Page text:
• NCAA Division II[15]
  • NCAA Division III[16]
  • NAIA[17]
  • Junior College/Community College
  • High School[18]

The Defensive Player of the Year is awarded to the best defensive collegiate Division I player.[19]

The Frances Pomeroy Naismith Award is awarded to the most outstanding senior Division I female basketball player 5 feet 8 inches (1.73 m) or shorter (the maximum height was previously 5 feet 6 inches or 1.68 m).[20]

All-America Teams

The WBCA selects the top ten players in each of five divisions:[21]

  1. NCAA Division I
  2. NCAA Division II
  3. NCAA Division III
  4. NAIA
  5. JC/CC (Junior College/Community College)

Coaches Awards

Marcia Pinder 2012 WBCA HS Coach of the Year
Marcia Pinder 2012 WBCA HS Coach of the Year

The WBCA presents an award to the National Coach of the year in each of six divisions:

  1. NCAA Division I[22]
  2. NCAA Division II[23]
  3. NCAA Division III[24]
  4. NAIA[25]
  5. JC/CC (Junior College/Community College)[26]
  6. High School[27]

The WBCA presents an award to the Rookie Coach of the Year. The award is named in honor of Maggie Dixon, the former coach of the Army women's basketball team, who died shortly after competing her rookie season as a coach.[28]

NCAA/WBCA Coaches' Trophy
NCAA/WBCA Coaches' Trophy

The NCAA and WBCA jointly award a Coaches trophy, presented to the team that finishes first in the USA TODAY ESPN Division I Top 25 Coaches' Poll.[29]

The WBCA presents the Carol Eckman Award, given annually since 1986, to the women's college basketball active coach who "best demonstrates the character of the late Carol Eckman, the mother of the collegiate women's basketball national championship".[30] The award is named for former women's head coach Carol Eckman, a head coach best known for establishing the first National Invitational Women's Intercollegiate Basketball Tournament in 1969.[31]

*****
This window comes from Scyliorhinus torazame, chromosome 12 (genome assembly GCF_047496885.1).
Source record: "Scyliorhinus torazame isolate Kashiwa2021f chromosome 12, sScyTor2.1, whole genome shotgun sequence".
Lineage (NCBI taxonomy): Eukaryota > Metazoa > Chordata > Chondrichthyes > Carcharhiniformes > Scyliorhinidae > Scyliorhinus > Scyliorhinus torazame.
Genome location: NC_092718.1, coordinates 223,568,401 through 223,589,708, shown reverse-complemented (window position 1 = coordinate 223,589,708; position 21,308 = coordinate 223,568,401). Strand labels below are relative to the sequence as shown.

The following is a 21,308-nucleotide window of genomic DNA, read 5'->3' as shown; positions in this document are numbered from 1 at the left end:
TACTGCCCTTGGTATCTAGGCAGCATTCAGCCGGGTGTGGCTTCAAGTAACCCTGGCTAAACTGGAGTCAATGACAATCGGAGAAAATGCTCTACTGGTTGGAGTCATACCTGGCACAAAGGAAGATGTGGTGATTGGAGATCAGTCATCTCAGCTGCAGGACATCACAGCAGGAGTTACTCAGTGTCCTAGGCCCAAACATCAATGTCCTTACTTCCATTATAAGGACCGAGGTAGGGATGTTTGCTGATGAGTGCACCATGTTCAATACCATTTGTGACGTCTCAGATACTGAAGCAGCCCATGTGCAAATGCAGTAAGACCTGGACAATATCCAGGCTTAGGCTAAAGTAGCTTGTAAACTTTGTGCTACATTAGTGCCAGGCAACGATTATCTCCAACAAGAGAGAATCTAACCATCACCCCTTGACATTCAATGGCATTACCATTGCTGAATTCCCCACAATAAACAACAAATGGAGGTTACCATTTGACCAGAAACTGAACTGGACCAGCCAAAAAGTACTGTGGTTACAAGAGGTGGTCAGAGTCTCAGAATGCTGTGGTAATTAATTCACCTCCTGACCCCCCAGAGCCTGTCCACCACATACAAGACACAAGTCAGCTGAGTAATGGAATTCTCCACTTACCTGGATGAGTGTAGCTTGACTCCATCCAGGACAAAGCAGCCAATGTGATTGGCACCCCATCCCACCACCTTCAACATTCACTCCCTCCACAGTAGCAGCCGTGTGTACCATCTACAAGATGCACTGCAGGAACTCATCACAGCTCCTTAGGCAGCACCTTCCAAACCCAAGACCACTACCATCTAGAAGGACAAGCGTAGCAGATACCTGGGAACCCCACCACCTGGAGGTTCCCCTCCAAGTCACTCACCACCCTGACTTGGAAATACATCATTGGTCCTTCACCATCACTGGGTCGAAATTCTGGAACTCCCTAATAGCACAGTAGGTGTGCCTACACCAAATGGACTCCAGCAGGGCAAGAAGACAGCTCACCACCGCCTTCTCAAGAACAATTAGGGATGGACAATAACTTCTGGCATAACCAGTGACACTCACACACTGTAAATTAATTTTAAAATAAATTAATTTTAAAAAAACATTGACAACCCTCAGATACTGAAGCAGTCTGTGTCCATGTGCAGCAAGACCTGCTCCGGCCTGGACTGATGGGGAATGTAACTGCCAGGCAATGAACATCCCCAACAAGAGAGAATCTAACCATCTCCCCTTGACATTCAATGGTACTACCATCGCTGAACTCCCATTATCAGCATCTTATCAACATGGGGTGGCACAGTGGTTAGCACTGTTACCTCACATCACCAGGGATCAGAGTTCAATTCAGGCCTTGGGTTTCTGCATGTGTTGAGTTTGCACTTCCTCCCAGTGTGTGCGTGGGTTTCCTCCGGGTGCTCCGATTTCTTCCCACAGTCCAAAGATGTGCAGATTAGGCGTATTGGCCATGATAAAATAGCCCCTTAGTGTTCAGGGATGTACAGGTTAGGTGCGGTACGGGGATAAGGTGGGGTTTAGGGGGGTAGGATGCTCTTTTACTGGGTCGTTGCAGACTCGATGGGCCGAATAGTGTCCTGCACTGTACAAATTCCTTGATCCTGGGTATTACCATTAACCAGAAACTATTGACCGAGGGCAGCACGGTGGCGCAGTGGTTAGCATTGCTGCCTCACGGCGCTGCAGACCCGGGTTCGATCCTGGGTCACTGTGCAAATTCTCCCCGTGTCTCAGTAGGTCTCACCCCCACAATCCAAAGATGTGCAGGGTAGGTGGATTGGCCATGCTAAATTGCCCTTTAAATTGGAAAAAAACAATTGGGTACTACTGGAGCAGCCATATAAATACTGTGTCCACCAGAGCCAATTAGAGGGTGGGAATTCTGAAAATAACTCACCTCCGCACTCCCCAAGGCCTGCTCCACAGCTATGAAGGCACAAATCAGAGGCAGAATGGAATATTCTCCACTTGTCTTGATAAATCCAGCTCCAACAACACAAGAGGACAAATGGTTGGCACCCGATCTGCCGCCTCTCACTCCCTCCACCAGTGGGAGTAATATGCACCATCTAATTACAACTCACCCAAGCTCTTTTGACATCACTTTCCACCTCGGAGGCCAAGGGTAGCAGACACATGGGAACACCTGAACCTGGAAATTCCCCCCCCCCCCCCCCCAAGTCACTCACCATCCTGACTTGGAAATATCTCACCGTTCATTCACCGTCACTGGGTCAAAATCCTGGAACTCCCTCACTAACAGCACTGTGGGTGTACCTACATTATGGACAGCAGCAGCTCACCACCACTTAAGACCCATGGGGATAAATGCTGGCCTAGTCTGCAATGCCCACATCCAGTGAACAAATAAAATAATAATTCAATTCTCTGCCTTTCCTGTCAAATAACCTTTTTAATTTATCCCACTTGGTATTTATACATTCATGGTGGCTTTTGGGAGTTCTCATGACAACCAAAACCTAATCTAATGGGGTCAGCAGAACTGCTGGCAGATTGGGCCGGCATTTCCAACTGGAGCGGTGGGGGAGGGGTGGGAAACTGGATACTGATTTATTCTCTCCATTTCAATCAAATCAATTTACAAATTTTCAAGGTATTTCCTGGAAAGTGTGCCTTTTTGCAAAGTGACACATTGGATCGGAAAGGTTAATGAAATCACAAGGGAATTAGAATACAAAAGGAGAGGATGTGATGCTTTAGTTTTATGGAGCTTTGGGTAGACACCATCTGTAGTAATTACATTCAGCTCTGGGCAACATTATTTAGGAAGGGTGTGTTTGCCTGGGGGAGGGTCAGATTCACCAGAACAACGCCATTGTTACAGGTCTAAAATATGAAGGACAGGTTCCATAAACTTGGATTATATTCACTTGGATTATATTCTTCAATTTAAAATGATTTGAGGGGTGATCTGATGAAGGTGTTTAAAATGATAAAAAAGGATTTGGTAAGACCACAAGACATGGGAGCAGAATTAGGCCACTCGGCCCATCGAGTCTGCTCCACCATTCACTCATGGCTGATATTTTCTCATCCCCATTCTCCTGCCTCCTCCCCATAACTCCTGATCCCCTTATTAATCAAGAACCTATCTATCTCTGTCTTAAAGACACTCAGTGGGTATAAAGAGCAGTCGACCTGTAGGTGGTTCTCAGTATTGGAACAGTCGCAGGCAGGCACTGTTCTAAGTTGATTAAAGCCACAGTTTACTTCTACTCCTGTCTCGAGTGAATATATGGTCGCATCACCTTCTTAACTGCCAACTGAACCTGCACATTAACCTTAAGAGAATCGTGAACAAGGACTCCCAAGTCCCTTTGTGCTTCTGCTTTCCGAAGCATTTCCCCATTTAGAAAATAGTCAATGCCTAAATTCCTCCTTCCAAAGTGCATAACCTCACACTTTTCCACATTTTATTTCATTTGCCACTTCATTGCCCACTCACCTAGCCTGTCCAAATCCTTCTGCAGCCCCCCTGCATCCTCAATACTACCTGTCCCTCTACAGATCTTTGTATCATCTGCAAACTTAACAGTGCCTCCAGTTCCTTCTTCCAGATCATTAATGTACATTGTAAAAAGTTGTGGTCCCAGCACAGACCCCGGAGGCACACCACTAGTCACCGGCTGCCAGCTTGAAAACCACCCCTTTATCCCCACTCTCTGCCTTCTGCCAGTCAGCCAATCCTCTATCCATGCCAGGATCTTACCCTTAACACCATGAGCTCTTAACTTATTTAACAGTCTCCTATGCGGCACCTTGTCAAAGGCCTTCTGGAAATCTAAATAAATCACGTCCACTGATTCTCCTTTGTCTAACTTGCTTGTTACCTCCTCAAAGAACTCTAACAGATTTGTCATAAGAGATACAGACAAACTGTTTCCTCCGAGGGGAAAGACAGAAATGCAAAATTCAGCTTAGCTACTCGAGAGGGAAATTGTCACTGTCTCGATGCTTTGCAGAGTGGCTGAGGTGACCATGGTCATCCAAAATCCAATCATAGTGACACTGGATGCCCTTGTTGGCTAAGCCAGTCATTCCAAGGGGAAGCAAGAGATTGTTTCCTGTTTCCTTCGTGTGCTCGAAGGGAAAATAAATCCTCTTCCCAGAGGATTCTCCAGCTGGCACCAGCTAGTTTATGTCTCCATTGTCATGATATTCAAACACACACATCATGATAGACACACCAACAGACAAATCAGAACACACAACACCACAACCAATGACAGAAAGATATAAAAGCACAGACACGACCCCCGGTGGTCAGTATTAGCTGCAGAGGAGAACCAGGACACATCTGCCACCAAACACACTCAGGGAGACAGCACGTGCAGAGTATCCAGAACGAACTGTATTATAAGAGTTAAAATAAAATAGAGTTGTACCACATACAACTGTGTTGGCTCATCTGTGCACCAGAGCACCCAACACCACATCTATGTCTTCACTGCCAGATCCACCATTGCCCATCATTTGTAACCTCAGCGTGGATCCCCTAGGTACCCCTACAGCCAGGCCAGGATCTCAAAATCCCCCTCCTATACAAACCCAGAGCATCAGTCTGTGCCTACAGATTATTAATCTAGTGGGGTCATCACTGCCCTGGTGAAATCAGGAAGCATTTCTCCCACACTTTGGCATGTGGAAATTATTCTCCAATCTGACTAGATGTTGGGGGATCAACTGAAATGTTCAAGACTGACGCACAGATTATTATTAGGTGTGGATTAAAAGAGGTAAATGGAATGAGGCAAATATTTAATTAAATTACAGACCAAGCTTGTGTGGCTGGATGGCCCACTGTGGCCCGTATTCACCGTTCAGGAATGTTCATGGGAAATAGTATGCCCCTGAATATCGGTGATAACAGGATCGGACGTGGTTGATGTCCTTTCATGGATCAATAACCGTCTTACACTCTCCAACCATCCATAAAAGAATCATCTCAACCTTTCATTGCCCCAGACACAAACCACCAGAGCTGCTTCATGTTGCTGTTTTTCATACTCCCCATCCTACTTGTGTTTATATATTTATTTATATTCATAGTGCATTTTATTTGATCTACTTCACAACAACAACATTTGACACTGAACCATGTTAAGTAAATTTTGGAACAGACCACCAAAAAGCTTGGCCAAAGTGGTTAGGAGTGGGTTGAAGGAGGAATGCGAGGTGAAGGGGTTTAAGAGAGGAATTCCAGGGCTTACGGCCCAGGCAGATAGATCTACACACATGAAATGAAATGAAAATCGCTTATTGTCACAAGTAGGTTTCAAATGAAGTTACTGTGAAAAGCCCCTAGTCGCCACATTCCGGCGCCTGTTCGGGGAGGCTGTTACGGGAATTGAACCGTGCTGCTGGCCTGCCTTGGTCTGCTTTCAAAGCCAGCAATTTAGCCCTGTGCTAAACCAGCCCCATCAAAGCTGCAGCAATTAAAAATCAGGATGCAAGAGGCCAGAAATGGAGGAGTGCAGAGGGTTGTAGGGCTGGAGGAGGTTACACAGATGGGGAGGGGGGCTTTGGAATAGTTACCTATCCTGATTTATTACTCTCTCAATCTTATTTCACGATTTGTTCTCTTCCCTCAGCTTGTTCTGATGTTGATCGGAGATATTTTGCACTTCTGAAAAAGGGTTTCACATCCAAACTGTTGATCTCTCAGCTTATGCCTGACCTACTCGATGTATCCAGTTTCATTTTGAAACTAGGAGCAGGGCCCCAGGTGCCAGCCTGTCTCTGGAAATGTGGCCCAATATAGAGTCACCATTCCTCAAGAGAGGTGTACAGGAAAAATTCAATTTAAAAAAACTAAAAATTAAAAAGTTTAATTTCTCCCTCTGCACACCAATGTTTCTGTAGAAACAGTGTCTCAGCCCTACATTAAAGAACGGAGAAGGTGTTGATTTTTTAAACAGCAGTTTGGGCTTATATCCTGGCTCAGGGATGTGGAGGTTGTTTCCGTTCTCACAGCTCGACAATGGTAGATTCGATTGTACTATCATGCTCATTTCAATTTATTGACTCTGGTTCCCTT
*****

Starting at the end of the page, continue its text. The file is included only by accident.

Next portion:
In the 2015-16 season, the WBCA announced a new award recognizing the young coaches in the sport. This recognition was created to honor thirty of the up-and-coming women's basketball coaches age 30 and under in the sport at all levels of the game.″[32]

Academic Awards

The WBCA recognizes the need for academic as well as athletic excellence, and promotes academic excellence with its Academic Top 25 Team Honor Roll, recognizing the top 25 teams, as measured by overall GPA, in each of five divisions:[2]

  1. NCAA Division I[33]
  2. NCAA Division II[34]
  3. NCAA Division III[35]
  4. NAIA[36]
  5. JC/CC (Junior College/Community College)[37]

Media Awards

The WBCA presents an annual scholarship award, The Robin Roberts/WBCA Broadcasting Scholarship, to a female basketball player intending to pursue graduate work and a career in sports journalism.[38] Past recipients include Stacey Dales.

The WBCA presents an annual award to a member of the media who:[39]

...has best displayed a commitment to women's basketball and to advancing the role of the media in promoting the women's game

The inaugural award (1991) was presented to Mel Greenberg. In subsequent years, the award was named the Mel Greenberg Media Award.

See also


  1. ^ a b c "Who We Are". WBCA. Retrieved 2010-07-23.
  2. ^ a b "WBCA Academic Top 25 Team Honor Roll". WBCA. Retrieved 2010-07-23.
  3. ^ "WBCA Staff". WBCA. Retrieved 2009-10-04.
  4. ^ "WBCA Membership". WBCA. Retrieved 2010-07-23.
  5. ^ "Inside the NABC: What is the NABC and what does it do?". National Association of Basketball Coaches. Retrieved March 31, 2013.
  6. ^ "2010 WBCA Convention Schedule of Events". WBCA. Retrieved 2010-07-23.